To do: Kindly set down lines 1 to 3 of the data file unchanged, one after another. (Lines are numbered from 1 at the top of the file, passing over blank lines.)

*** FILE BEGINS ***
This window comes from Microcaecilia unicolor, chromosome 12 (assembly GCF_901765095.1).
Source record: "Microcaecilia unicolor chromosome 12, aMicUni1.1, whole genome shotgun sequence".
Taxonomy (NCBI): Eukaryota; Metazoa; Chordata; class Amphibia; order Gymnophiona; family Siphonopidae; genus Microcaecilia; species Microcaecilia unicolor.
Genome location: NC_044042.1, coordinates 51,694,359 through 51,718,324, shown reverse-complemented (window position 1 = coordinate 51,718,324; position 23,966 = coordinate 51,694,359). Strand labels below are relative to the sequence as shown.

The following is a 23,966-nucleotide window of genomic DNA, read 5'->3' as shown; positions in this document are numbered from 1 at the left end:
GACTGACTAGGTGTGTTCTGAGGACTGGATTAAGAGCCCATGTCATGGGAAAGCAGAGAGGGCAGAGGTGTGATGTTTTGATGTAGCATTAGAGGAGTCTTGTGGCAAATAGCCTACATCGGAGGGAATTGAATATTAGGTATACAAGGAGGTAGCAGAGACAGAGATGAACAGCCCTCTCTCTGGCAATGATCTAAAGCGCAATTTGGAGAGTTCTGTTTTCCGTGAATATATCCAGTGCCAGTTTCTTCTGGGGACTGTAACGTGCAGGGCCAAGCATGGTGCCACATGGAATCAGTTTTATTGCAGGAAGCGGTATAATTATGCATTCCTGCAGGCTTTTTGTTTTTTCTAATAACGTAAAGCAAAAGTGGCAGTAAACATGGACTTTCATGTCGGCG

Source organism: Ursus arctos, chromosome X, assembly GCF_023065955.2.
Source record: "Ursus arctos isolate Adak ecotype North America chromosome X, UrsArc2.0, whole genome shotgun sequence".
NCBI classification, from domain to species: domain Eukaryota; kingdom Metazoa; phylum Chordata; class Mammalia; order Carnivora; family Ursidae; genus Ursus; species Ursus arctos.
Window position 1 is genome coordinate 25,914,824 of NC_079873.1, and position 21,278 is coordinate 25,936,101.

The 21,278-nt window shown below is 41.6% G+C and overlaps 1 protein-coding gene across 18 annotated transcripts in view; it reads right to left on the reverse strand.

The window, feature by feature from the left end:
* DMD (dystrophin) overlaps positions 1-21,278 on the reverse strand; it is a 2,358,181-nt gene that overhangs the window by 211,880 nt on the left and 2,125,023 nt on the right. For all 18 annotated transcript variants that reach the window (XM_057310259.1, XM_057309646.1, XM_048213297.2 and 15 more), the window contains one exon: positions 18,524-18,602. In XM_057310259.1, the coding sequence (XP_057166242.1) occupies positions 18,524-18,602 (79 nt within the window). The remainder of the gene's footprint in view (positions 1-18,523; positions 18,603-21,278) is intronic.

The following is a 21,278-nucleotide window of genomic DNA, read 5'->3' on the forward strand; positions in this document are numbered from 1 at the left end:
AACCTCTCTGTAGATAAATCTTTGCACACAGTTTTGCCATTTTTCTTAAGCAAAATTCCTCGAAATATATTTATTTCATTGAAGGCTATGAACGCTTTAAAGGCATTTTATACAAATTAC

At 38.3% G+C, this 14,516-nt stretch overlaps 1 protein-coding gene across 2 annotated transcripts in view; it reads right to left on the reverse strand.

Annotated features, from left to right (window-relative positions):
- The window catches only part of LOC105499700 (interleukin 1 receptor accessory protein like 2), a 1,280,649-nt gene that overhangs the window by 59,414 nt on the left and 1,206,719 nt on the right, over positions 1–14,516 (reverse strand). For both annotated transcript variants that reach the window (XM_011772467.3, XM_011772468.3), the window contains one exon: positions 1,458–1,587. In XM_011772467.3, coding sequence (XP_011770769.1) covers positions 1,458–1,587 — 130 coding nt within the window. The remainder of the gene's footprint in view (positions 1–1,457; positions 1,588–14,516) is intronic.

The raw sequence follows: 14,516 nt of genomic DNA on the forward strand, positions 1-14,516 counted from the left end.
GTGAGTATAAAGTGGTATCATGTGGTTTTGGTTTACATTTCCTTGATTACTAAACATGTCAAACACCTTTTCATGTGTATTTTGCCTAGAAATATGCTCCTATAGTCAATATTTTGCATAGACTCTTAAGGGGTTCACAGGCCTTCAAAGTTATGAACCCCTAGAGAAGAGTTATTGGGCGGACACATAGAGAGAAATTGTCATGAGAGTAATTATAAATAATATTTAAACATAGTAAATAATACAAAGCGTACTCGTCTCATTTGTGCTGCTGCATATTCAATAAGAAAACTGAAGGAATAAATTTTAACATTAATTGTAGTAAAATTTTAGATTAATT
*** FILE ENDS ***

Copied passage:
This window comes from Microcaecilia unicolor, chromosome 12 (assembly GCF_901765095.1).
Source record: "Microcaecilia unicolor chromosome 12, aMicUni1.1, whole genome shotgun sequence".
Taxonomy (NCBI): Eukaryota; Metazoa; Chordata; class Amphibia; order Gymnophiona; family Siphonopidae; genus Microcaecilia; species Microcaecilia unicolor.